I would think the shunning of sceptisism points to the fear of their ‘quackery’ being found out.

    Of course not everything studied can be proven or disproven and good quackery and genuine methodologies share this. This unfortunately allows the quackery to thrive.

    I would subscribe to herbalism as allied to genuine medicine (as much of medicine was allied to study of botany) but herbal remedies are being hijacked by the pharmaceutical companies and distilled and purified until they become controlled. No longer for instance can we take St John’s wort as a pure herb (thanks to Mary ‘Contrary’ Harney) but must pay through the nose for the privilege by going to a GP (60 bucks) and getting a prescription and then paying for the purified ‘drug’ (loads a money).

    So there is a conspiracy after all. Let’s control the access to good old fashioned medicine.

    but anyway, on Homeopathy I think it a pseudo- science and a load of bollox but can’t or am not interested in having it proved or v.v.. Some things maybe can be decided on a gut feeling (and very un-scientific)

  6. I certainly agree with you that there’s a pharmacology scam, but of course that doesn’t mean homeopathy is anything other than water.

  7. I accept Bock’s point that if a homeopathic practitioner – does she study somewhere, like China or Germany for a certificate? – persuades a patient/client to forgoe a surer scientific medical treatment and the homeopathic remedy doesn’t work, then there is an ethical and health issue to be pursued. If other remedies don’t get the desired result a patient/client may desperately seek ‘alternative’ forms of treatment, and who knows, the ritualistic aspect of the treatment may produce a healing based on psychosomatic cause and effect.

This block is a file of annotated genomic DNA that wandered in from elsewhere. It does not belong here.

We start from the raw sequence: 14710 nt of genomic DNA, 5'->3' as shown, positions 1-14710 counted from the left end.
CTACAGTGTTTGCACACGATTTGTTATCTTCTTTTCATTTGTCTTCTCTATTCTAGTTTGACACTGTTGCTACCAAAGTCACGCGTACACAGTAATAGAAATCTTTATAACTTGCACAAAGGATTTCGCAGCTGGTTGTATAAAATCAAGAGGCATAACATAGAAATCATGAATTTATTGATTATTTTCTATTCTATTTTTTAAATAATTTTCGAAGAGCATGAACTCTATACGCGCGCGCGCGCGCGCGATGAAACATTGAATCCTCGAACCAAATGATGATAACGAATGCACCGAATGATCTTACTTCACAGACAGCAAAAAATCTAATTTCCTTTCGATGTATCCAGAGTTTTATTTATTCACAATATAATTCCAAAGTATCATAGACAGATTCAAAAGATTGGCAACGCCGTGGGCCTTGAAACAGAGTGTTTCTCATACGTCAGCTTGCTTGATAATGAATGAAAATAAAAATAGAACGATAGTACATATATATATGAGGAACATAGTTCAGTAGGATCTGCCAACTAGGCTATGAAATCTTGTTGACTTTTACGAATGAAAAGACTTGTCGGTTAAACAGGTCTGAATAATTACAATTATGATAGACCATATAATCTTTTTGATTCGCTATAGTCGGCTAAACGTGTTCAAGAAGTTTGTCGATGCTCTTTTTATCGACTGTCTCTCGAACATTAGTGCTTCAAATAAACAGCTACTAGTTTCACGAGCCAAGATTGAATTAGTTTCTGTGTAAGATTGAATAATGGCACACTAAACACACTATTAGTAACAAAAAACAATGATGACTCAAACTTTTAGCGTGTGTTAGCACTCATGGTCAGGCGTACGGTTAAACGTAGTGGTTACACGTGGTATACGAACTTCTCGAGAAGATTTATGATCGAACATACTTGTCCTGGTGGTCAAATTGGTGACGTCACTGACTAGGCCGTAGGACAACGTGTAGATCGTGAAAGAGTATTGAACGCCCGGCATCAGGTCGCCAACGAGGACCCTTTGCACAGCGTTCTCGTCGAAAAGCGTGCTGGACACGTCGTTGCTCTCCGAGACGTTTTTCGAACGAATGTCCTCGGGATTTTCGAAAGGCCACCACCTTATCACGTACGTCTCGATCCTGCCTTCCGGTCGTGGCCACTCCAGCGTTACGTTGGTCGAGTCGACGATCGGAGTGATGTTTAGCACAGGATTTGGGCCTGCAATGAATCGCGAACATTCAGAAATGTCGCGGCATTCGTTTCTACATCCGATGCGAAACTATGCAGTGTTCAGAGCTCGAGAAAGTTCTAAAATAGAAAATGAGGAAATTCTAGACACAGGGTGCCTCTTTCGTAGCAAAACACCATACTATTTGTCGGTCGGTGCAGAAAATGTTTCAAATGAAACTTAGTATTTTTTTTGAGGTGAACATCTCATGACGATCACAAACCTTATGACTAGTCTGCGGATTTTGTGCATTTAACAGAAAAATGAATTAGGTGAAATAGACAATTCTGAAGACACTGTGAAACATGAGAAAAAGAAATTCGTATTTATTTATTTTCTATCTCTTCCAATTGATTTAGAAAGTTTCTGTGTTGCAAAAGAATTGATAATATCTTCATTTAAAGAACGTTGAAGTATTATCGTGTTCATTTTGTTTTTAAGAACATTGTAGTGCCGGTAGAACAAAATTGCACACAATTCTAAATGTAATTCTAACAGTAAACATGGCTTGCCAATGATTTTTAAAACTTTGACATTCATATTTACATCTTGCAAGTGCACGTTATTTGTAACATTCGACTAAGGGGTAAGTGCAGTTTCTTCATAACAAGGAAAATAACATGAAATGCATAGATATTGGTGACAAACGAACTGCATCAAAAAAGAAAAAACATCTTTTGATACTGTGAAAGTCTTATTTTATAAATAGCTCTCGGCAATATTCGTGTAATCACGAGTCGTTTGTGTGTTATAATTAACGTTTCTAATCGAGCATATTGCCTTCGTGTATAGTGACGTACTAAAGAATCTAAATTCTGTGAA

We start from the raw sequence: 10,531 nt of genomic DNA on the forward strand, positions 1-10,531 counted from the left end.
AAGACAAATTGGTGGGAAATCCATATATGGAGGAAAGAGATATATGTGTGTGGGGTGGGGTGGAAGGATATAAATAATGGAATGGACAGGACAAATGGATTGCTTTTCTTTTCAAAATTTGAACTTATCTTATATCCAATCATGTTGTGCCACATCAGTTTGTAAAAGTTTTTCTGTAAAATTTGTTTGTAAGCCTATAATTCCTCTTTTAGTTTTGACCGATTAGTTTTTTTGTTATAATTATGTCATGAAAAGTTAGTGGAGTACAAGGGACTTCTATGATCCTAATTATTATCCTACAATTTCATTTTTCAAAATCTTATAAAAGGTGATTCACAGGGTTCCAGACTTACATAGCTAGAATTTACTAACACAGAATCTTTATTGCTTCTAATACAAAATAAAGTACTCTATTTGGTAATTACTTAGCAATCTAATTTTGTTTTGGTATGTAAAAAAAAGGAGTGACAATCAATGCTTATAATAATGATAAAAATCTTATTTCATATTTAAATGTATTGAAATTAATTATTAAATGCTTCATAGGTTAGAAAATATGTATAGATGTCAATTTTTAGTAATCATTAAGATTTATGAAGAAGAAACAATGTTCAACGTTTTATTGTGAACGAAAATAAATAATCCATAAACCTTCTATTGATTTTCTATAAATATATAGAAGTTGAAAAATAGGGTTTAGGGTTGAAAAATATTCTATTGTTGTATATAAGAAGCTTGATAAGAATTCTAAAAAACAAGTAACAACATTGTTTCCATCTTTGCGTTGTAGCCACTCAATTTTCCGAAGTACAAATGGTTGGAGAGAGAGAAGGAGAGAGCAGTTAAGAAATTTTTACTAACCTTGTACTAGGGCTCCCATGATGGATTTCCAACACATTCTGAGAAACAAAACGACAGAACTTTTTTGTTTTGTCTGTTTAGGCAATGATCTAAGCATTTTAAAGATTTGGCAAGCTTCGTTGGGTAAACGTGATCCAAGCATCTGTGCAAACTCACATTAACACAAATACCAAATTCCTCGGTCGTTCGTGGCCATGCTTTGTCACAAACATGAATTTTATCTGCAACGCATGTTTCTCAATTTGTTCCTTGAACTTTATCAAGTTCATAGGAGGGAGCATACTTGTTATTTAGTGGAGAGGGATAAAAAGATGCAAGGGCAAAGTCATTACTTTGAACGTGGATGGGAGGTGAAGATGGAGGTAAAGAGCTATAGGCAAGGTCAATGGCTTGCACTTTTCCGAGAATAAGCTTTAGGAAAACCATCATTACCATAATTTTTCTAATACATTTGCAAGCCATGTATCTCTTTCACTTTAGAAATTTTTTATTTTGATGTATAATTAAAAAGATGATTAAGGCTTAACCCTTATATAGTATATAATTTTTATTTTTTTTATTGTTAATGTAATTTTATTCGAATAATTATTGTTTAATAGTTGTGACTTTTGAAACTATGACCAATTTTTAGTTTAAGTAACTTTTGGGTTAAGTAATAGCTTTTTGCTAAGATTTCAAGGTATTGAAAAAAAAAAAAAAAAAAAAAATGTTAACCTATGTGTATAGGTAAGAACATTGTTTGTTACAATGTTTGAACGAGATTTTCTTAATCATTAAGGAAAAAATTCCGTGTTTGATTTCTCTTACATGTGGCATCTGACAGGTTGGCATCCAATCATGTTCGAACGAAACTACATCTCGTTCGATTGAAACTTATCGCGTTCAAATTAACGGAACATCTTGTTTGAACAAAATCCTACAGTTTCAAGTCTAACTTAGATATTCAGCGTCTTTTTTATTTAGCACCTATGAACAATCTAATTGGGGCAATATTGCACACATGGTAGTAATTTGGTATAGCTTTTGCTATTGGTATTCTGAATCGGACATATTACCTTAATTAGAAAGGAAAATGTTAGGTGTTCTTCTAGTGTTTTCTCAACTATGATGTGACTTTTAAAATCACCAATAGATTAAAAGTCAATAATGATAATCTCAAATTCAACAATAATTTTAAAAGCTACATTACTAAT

Chinese traditional therapies have been attracting increasing numbers of western people who have gone to study them in that country. So we now get western acupuncturists, herbalists and others who, armed with their diplomas, practise these non-western remedies. Everybody’s body and medical history is different. Some of us have been brought up on varying diets and in different environments. You never know. If some alternative treatments work, they work. Not all herbalists are experts. Not all university-trained doctors are trustworthy. Every professional wants to earn money. All professions set up barriers to protect their interests. The writer GB Shaw asserted that every profession “is a conspiracy against the laity.”

  8. When you bring in traditional medicine, you open up a whole new discussion.

    There’s a popular fallacy that alternative treatments all have something in common when for the most part, the only thing they share is an absence of systematic testing,

  9. I can’t remember who said it, but it’s true:

    If “alternative medicine” worked, they’d just call it “medicine”.

    Homeopathy is bollox, but I look at it a different way – homeopathy is the chlorine in the gene pool.

  10. Bock, did you ever read Christopher Brookmyre’s “Attack of the Unsinkable Rubber Ducks”?

    Crime fiction but with some great comments on woo